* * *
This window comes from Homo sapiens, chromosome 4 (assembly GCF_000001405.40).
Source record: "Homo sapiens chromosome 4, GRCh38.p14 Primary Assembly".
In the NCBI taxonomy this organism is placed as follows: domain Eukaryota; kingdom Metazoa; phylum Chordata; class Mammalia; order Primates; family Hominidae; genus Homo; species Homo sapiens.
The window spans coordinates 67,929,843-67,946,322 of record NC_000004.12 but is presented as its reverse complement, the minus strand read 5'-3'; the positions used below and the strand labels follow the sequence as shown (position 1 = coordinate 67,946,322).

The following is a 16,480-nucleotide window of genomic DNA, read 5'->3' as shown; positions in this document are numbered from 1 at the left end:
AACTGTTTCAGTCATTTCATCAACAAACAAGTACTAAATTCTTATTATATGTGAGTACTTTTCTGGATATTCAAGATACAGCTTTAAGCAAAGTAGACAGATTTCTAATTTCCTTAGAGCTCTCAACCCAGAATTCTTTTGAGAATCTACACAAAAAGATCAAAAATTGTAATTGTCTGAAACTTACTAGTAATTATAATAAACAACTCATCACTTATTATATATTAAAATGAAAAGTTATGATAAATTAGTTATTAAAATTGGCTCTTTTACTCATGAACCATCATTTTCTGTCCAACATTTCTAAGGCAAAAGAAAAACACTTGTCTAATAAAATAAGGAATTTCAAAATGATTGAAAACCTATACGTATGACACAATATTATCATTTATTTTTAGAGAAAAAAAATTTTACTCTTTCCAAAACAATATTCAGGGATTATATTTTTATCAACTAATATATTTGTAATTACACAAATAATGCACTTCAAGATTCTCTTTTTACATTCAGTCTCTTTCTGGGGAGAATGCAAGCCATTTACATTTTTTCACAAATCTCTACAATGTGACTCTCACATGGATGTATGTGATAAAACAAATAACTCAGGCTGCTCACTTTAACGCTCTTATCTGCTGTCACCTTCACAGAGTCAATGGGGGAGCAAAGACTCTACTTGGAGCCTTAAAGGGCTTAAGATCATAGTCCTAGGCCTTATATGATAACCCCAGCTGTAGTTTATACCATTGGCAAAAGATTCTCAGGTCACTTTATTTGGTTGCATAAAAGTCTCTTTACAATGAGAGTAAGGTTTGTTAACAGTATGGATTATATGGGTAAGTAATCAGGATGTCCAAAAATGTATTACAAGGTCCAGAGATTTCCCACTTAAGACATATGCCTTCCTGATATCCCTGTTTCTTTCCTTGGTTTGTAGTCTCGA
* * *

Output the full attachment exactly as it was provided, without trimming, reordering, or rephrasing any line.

This window comes from Homo sapiens, chromosome 4 (assembly GCF_000001405.40).
Source record: "Homo sapiens chromosome 4, GRCh38.p14 Primary Assembly".
In the NCBI taxonomy this organism is placed as follows: domain Eukaryota; kingdom Metazoa; phylum Chordata; class Mammalia; order Primates; family Hominidae; genus Homo; species Homo sapiens.
The window spans coordinates 67,929,843-67,946,322 of record NC_000004.12 but is presented as its reverse complement, the minus strand read 5'-3'; the positions used below and the strand labels follow the sequence as shown (position 1 = coordinate 67,946,322).

The following is a 16,480-nucleotide window of genomic DNA, read 5'->3' as shown; positions in this document are numbered from 1 at the left end:
AACTGTTTCAGTCATTTCATCAACAAACAAGTACTAAATTCTTATTATATGTGAGTACTTTTCTGGATATTCAAGATACAGCTTTAAGCAAAGTAGACAGATTTCTAATTTCCTTAGAGCTCTCAACCCAGAATTCTTTTGAGAATCTACACAAAAAGATCAAAAATTGTAATTGTCTGAAACTTACTAGTAATTATAATAAACAACTCATCACTTATTATATATTAAAATGAAAAGTTATGATAAATTAGTTATTAAAATTGGCTCTTTTACTCATGAACCATCATTTTCTGTCCAACATTTCTAAGGCAAAAGAAAAACACTTGTCTAATAAAATAAGGAATTTCAAAATGATTGAAAACCTATACGTATGACACAATATTATCATTTATTTTTAGAGAAAAAAAATTTTACTCTTTCCAAAACAATATTCAGGGATTATATTTTTATCAACTAATATATTTGTAATTACACAAATAATGCACTTCAAGATTCTCTTTTTACATTCAGTCTCTTTCTGGGGAGAATGCAAGCCATTTACATTTTTTCACAAATCTCTACAATGTGACTCTCACATGGATGTATGTGATAAAACAAATAACTCAGGCTGCTCACTTTAACGCTCTTATCTGCTGTCACCTTCACAGAGTCAATGGGGGAGCAAAGACTCTACTTGGAGCCTTAAAGGGCTTAAGATCATAGTCCTAGGCCTTATATGATAACCCCAGCTGTAGTTTATACCATTGGCAAAAGATTCTCAGGTCACTTTATTTGGTTGCATAAAAGTCTCTTTACAATGAGAGTAAGGTTTGTTAACAGTATGGATTATATGGGTAAGTAATCAGGATGTCCAAAAATGTATTACAAGGTCCAGAGATTTCCCACTTAAGACATATGCCTTCCTGATATCCCTGTTTCTTTCCTTGGTTTGTAGTCTCGA